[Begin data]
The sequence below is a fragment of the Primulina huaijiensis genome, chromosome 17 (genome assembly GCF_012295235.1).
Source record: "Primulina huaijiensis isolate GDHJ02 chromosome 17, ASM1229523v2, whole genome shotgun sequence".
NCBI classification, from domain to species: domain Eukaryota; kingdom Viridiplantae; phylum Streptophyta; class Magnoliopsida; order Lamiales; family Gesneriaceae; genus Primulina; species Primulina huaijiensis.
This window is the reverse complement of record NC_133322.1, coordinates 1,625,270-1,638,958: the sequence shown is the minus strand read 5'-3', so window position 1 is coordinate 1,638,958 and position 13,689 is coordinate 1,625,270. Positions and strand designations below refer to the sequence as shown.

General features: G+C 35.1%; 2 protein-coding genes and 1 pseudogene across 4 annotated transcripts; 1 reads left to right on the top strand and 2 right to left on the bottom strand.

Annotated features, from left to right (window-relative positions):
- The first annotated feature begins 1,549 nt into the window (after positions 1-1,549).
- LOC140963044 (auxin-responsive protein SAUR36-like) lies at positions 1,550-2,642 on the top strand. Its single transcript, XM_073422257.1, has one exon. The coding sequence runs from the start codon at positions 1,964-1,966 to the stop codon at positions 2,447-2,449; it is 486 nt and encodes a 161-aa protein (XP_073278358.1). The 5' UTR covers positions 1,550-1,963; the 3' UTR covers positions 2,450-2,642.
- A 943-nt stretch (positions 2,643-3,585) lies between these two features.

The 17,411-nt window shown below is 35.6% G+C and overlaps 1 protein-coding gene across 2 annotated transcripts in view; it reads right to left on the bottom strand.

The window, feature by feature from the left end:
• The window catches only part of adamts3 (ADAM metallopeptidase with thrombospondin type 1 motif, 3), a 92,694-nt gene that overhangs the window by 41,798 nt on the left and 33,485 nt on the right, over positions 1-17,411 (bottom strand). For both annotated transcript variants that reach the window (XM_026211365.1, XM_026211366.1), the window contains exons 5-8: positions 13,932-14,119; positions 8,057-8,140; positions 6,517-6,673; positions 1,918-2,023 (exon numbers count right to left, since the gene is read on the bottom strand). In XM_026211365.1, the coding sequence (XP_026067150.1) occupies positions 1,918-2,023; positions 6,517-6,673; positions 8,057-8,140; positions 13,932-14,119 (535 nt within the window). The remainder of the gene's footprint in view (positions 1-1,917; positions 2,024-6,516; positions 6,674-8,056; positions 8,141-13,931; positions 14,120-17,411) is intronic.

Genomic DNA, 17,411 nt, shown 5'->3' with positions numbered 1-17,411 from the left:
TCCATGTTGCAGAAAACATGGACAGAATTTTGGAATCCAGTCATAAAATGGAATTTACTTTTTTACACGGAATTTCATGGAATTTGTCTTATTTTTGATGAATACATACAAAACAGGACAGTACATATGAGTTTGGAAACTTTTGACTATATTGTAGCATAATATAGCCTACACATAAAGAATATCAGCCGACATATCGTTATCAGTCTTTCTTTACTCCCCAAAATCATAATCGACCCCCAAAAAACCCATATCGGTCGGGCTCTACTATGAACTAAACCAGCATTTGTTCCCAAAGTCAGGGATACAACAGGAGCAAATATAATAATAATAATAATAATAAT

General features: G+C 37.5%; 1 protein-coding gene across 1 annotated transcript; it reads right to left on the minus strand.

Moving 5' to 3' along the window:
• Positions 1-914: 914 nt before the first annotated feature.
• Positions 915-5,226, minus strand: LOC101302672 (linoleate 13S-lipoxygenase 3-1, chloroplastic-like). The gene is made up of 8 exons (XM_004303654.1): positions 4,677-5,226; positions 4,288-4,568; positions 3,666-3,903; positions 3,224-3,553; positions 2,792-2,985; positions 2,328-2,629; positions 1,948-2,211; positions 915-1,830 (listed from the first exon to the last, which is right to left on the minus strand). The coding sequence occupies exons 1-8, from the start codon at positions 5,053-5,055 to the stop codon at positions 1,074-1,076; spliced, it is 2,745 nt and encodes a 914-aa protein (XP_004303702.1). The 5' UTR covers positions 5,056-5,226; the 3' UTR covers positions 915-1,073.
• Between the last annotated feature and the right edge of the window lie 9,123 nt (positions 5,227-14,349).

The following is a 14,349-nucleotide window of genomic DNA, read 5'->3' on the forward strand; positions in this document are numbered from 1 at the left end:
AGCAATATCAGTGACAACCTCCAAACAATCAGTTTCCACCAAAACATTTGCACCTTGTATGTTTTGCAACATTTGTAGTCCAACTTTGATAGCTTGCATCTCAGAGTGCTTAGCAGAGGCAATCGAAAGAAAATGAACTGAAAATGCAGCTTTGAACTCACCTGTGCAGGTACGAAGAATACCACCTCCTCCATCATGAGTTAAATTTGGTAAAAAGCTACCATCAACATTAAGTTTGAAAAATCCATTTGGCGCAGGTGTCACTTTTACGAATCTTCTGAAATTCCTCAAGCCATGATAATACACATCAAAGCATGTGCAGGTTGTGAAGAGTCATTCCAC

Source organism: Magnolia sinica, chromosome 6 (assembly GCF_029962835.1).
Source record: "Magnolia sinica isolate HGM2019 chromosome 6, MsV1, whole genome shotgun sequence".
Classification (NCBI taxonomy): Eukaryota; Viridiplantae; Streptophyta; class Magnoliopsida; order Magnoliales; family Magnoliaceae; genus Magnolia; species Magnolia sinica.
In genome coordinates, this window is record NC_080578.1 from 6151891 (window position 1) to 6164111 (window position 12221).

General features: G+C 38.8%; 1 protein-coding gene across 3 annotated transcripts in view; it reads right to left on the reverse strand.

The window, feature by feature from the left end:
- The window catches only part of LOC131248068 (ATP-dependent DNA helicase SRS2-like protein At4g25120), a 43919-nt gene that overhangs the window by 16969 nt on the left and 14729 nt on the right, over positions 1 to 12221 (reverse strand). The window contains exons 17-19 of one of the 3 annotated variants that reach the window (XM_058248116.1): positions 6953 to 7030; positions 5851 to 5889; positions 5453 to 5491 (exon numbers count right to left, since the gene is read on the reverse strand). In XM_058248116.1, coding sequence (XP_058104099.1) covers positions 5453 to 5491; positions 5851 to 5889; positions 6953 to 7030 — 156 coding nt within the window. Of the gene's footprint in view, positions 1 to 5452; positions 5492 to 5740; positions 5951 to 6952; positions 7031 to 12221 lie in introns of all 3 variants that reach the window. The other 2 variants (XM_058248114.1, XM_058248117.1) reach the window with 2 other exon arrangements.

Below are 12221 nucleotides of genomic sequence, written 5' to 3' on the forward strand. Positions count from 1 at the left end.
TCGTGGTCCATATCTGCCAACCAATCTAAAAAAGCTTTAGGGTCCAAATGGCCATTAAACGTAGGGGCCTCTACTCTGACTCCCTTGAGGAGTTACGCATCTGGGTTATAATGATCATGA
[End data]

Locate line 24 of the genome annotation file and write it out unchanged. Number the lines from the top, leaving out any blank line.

Classification (NCBI taxonomy): Eukaryota; Viridiplantae; Streptophyta; class Magnoliopsida; order Magnoliales; family Magnoliaceae; genus Magnolia; species Magnolia sinica.